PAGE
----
Remembering the delight of ourselves

Remembering the delight of ourselves

Today I took my dogs for a walk, traipsing our normal loop of squirrel hunting and owl spotting, ending in a bout of enthusiastic stick fetching in the nearby pond.

It is sunny and hot right now in Texas – over 100 degrees hot – and I took off my shoes and went into the water with them, clothes and all, feeling the deliciousness of cool water on my skin.

After walking home, the dogs cuddled up on the couch and spent the afternoon napping, happy and content.

My dogs remind me of my childhood summers in Ohio, where I spent many afternoons at the local pool with my brother and cousins, swimming for hours. Afterwards, we'd bike home for dinner, then lie on the couch in the cool air of the house, wrung out and spent.

I'll never forget that feeling: a bit sun burnt, happily tired, with a slight smell of chlorine lingering in my hair – filled with the sated contentment from hours playing in the sun.

When I remember that feeling, I think about home. Not a physical home, but home, home: that place of ease and belonging we all carry within.

Pema Chödrön once said, “You are the sky. Everything else – it’s just the weather.”

When our weather is stormy and cloudy, or filled with violent winds, it's so easy to forget that these places of sunlight are also within us, and are us.

We forget who we are and how we belong, and feel so separate from lightness and ease.

This is one of the heartbreaks of trauma – the ways we feel severed from ourselves, from others, and from life. We forget our own innocence, and our own delight.

But like the sun, we, too, shine with radiant light. And we all have places where we can feel that utter contentment, where all feels right in the world.

I think those places can make us weep, the way their lay lines call us home.

In her poem, When I Am Among the Trees, Mary Oliver writes about her journeys in the forest, where she feels that blessing of belonging:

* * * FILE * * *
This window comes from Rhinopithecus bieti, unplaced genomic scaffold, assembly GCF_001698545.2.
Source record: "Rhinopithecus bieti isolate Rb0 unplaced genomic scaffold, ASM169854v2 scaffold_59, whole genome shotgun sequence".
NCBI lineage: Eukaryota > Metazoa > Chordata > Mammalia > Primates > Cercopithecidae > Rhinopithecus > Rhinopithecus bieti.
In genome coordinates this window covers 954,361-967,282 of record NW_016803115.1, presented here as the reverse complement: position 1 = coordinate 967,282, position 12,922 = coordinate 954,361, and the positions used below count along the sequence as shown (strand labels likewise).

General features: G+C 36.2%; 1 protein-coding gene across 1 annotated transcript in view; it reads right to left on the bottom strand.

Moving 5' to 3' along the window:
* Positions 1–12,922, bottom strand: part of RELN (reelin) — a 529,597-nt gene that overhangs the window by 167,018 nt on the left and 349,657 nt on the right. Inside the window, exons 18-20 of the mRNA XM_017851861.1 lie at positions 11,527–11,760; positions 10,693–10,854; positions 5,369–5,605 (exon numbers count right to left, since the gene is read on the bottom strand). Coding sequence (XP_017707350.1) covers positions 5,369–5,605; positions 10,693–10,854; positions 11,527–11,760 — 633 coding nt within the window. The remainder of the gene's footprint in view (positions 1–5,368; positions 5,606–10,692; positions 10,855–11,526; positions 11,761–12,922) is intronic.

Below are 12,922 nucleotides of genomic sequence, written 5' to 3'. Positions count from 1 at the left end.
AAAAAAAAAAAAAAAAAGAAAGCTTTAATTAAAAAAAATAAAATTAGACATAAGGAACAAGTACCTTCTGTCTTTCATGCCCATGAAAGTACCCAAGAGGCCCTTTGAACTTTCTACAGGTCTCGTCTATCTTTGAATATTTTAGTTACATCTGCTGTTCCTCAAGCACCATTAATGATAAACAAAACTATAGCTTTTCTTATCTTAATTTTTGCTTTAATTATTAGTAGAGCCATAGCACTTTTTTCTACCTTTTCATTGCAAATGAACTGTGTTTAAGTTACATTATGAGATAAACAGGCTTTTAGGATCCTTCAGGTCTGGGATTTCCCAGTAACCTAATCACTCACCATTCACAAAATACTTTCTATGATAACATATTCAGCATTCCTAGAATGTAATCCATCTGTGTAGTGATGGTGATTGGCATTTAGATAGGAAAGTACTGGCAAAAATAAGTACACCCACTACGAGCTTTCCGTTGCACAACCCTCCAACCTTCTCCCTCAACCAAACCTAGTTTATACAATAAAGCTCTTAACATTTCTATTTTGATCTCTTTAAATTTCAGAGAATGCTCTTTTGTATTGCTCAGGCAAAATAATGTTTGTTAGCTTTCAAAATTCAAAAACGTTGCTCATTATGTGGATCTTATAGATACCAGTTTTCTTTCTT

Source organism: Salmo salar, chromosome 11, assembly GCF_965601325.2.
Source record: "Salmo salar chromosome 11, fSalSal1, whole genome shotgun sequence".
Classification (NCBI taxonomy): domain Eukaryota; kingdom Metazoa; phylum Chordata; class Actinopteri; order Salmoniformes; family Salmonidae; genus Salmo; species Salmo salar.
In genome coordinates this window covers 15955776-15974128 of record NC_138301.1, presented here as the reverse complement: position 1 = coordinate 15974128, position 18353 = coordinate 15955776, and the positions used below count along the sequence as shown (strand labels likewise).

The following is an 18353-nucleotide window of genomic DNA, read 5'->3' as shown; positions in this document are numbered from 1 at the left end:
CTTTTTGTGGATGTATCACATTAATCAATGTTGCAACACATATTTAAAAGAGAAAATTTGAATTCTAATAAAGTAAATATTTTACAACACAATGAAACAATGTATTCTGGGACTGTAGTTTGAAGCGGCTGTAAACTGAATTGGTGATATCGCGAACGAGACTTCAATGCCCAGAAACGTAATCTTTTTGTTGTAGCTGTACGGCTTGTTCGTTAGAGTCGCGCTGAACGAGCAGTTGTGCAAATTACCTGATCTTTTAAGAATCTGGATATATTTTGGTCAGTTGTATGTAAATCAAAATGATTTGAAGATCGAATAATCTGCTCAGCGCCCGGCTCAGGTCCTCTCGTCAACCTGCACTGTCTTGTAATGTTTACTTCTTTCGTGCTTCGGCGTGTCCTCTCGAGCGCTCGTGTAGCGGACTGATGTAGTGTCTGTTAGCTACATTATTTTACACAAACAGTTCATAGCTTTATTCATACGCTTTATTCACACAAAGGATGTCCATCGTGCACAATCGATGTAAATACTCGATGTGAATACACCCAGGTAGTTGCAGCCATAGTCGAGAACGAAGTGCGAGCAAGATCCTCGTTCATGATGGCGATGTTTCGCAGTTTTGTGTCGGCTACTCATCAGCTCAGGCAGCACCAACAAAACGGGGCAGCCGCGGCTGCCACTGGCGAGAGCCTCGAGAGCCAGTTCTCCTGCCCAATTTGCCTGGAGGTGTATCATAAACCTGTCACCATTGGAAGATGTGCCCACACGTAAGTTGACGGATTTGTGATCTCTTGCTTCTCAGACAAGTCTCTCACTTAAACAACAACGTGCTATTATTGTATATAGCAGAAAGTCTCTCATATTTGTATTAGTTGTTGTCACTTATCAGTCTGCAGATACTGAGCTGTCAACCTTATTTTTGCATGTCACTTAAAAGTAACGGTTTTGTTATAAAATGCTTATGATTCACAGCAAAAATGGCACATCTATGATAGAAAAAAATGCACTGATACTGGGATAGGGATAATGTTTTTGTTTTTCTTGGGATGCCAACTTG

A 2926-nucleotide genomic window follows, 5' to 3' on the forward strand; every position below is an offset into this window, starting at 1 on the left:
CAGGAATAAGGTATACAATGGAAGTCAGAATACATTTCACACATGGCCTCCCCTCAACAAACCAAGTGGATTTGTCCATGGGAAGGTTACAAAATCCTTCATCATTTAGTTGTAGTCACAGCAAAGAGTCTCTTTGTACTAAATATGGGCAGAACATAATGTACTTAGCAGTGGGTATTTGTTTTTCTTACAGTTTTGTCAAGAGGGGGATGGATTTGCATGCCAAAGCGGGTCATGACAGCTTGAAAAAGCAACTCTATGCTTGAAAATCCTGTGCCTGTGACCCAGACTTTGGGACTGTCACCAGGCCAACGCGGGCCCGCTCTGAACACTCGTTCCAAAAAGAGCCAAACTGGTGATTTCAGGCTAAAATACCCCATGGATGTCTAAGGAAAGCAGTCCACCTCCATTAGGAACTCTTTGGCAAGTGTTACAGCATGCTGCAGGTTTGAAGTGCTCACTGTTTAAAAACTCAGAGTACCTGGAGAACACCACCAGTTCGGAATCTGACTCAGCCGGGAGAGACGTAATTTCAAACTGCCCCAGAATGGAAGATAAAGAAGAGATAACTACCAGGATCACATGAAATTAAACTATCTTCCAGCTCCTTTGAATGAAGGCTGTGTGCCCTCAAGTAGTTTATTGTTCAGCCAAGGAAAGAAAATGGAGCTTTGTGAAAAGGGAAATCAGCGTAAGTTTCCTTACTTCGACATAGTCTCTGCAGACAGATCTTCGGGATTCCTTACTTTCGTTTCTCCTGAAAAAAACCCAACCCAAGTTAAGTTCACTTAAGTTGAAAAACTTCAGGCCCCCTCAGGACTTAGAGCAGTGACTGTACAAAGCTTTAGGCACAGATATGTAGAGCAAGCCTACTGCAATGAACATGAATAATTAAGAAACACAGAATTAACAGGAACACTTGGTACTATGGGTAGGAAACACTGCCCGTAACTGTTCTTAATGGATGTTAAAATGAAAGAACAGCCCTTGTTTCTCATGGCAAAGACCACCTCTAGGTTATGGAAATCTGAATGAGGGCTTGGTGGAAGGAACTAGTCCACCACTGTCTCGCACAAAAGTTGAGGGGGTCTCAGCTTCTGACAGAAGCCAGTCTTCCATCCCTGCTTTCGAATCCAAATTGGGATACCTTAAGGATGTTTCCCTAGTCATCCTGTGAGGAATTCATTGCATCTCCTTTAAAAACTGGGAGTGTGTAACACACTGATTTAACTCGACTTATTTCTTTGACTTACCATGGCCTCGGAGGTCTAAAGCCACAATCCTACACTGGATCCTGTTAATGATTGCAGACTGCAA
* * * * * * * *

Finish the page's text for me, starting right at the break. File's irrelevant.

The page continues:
Around me the trees stir in their leaves
and call out, “Stay awhile.”
The light flows from their branches.

And they call again, “It's simple,” they say,
“and you too have come
into the world to do this, to go easy, to be filled
with light, and to shine.”

Surprisingly, when we're struggling with compulsions and addictions, one of the most helpful tools or allies we can employ is play: to play in the sun or in the woods or in the ocean waves, to laugh and romp like dogs, to trundle in a place of beauty that reminds us of who we are, how we belong, and how we shine.

We need places where wonder can crack in, where we can delight in ourselves again, in our own delicious aliveness.

It's so easy to dismiss play, and to think that something so simple can't make a difference. But oh, how it can.

I'll close with a final image. Today while walking the dogs, I stopped to visit an owl's nest that rests in a giant cottonwood.

I've visited this nest daily for the past several months as a local pair of owls have cared for their young. For many weeks, all you saw was the tops of momma's ears and her intent eyes as she sat on her eggs, so cleverly concealed in a hole in the tree.

And all you heard was the hooting of papa nearby, warning away any potential threats to his brood.

After a few weeks, you saw the tops of two brown furry heads. Now, in May, the owlets are nearly full size, and they can easily be mistaken for momma as they sit in the tree branches in the afternoons.

Soon they will have their feathers and will fly away.

Today I wondered if that was the case, for I didn't see the owls when I approached their home. And then I saw him: he was laying down on a nearby, sturdy branch, napping, his wings twitching in his dreams.

Who knew: owls, too, take naps in the heat of the afternoon!

Owls, too, know that delicious belonging to summer, to heat and to sun.

Owls, too, know how to come home.

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